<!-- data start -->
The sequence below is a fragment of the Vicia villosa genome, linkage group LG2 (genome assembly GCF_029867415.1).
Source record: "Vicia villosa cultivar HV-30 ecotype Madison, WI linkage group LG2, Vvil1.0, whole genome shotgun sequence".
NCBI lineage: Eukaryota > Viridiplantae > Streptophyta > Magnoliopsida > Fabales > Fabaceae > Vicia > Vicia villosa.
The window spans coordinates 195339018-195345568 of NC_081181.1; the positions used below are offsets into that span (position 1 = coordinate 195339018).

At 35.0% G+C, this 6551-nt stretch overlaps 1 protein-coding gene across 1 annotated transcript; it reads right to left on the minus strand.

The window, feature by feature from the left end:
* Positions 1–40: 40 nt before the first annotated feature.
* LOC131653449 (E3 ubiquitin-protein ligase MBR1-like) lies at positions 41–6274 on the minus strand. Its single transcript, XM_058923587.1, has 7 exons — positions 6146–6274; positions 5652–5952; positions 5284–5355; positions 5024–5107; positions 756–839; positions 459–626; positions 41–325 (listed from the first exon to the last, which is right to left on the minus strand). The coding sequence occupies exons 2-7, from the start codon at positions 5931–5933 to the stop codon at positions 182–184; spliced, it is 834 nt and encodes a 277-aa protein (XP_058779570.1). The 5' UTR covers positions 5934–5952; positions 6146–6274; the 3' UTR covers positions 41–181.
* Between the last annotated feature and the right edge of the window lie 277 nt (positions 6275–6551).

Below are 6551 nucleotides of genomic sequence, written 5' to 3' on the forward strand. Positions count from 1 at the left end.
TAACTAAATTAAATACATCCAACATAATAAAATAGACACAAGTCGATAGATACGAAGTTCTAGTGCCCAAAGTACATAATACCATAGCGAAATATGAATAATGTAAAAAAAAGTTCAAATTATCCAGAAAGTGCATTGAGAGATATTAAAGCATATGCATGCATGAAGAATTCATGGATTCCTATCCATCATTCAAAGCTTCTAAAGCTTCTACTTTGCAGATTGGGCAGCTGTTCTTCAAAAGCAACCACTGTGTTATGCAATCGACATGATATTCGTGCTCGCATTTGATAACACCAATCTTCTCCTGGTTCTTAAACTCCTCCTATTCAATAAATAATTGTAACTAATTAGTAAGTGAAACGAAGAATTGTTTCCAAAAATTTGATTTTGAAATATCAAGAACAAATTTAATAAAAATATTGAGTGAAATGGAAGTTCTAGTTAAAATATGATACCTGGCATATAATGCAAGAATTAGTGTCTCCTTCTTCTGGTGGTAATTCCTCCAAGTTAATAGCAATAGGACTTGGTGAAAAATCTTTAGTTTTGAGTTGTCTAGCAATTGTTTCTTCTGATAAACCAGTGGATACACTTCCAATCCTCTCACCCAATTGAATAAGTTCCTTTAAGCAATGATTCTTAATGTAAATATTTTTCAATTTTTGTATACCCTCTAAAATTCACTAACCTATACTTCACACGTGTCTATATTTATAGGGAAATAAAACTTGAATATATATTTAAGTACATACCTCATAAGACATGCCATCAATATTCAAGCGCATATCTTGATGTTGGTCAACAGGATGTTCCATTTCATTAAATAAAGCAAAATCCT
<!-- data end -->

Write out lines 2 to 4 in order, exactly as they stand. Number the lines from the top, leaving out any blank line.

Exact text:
Source record: "Vicia villosa cultivar HV-30 ecotype Madison, WI linkage group LG2, Vvil1.0, whole genome shotgun sequence".
NCBI lineage: Eukaryota > Viridiplantae > Streptophyta > Magnoliopsida > Fabales > Fabaceae > Vicia > Vicia villosa.
The window spans coordinates 195339018-195345568 of NC_081181.1; the positions used below are offsets into that span (position 1 = coordinate 195339018).